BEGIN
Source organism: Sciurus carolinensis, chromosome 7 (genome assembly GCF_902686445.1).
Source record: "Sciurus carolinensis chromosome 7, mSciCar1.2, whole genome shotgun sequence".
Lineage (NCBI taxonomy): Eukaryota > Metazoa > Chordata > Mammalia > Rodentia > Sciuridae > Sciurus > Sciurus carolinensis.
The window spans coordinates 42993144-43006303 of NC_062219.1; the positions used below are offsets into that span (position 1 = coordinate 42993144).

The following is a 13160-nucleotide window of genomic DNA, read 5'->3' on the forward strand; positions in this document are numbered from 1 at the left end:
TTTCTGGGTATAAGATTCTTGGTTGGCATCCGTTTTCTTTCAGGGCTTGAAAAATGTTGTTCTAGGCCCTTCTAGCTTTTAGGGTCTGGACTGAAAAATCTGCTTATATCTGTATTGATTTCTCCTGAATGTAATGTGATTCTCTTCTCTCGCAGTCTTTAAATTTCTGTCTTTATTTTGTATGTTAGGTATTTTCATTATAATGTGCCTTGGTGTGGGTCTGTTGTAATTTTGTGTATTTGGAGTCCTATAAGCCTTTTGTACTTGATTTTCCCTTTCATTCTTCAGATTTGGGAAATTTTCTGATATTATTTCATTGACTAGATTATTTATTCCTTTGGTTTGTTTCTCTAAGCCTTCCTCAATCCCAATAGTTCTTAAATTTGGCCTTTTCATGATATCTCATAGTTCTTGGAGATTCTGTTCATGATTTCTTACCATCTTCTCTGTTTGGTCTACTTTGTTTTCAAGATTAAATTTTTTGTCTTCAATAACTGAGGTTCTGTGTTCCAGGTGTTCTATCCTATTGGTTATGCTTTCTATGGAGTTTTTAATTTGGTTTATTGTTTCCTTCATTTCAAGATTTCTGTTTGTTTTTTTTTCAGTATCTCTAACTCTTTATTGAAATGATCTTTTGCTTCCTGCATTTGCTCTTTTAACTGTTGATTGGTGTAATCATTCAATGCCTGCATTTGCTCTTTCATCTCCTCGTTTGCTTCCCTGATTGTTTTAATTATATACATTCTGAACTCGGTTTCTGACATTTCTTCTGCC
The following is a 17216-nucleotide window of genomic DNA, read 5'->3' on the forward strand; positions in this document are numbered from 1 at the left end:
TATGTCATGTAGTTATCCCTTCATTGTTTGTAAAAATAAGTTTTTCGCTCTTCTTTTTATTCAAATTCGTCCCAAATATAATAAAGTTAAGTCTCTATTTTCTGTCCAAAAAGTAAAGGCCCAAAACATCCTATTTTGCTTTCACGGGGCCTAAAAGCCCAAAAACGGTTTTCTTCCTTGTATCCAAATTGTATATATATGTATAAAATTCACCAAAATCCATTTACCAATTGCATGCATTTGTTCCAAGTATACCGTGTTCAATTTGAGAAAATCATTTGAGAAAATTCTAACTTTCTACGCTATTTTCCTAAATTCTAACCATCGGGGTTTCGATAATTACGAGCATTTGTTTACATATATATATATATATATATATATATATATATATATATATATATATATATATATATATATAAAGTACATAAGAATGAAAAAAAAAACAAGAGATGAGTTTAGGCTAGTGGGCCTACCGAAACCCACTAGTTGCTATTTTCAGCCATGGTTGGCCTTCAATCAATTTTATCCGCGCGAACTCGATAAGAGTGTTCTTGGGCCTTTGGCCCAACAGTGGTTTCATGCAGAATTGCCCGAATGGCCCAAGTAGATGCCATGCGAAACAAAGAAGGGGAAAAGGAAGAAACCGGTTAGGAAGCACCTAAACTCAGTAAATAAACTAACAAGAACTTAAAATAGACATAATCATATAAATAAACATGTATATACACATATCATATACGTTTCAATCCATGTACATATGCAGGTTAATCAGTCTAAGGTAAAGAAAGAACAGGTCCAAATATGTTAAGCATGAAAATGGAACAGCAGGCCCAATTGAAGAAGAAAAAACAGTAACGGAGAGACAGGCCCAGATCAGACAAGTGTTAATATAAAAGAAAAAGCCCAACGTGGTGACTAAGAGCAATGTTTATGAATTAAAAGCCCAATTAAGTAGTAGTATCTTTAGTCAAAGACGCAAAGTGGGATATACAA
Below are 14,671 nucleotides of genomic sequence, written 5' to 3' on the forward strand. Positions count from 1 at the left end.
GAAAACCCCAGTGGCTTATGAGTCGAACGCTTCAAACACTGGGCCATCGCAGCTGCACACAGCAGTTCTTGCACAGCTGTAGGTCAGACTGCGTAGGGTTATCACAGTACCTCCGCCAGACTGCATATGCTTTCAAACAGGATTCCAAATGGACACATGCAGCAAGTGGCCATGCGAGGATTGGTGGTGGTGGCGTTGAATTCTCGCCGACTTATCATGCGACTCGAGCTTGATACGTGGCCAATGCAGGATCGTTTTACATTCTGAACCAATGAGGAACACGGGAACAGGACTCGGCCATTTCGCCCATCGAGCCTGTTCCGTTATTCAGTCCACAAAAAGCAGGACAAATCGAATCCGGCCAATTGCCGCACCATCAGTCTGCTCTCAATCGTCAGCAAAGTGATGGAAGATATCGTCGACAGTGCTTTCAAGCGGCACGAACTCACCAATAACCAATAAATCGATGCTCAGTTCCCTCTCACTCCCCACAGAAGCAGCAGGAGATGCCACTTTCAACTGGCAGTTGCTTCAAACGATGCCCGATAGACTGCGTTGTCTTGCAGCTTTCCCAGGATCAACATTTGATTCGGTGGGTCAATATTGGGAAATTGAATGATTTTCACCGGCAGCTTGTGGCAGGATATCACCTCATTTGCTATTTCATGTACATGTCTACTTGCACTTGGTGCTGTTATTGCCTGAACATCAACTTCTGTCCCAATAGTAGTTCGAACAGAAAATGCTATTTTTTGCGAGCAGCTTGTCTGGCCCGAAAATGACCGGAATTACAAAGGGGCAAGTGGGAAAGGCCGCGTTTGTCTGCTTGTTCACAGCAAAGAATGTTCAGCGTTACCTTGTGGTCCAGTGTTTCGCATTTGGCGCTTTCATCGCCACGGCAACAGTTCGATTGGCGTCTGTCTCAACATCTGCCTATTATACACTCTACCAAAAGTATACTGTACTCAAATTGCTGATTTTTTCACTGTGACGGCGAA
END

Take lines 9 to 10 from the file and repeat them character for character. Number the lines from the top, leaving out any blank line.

Below are 14,671 nucleotides of genomic sequence, written 5' to 3' on the forward strand. Positions count from 1 at the left end.
GAAAACCCCAGTGGCTTATGAGTCGAACGCTTCAAACACTGGGCCATCGCAGCTGCACACAGCAGTTCTTGCACAGCTGTAGGTCAGACTGCGTAGGGTTATCACAGTACCTCCGCCAGACTGCATATGCTTTCAAACAGGATTCCAAATGGACACATGCAGCAAGTGGCCATGCGAGGATTGGTGGTGGTGGCGTTGAATTCTCGCCGACTTATCATGCGACTCGAGCTTGATACGTGGCCAATGCAGGATCGTTTTACATTCTGAACCAATGAGGAACACGGGAACAGGACTCGGCCATTTCGCCCATCGAGCCTGTTCCGTTATTCAGTCCACAAAAAGCAGGACAAATCGAATCCGGCCAATTGCCGCACCATCAGTCTGCTCTCAATCGTCAGCAAAGTGATGGAAGATATCGTCGACAGTGCTTTCAAGCGGCACGAACTCACCAATAACCAATAAATCGATGCTCAGTTCCCTCTCACTCCCCACAGAAGCAGCAGGAGATGCCACTTTCAACTGGCAGTTGCTTCAAACGATGCCCGATAGACTGCGTTGTCTTGCAGCTTTCCCAGGATCAACATTTGATTCGGTGGGTCAATATTGGGAAATTGAATGATTTTCACCGGCAGCTTGTGGCAGGATATCACCTCATTTGCTATTTCATGTACATGTCTACTTGCACTTGGTGCTGTTATTGCCTGAACATCAACTTCTGTCCCAATAGTAGTTCGAACAGAAAATGCTATTTTTTGCGAGCAGCTTGTCTGGCCCGAAAATGACCGGAATTACAAAGGGGCAAGTGGGAAAGGCCGCGTTTGTCTGCTTGTTCACAGCAAAGAATGTTCAGCGTTACCTTGTGGTCCAGTGTTTCGCATTTGGCGCTTTCATCGCCACGGCAACAGTTCGATTGGCGTCTGTCTCAACATCTGCCTATTATACACTCTACCAAAAGTATACTGTACTCAAATTGCTGATTTTTTCACTGTGACGGCGAA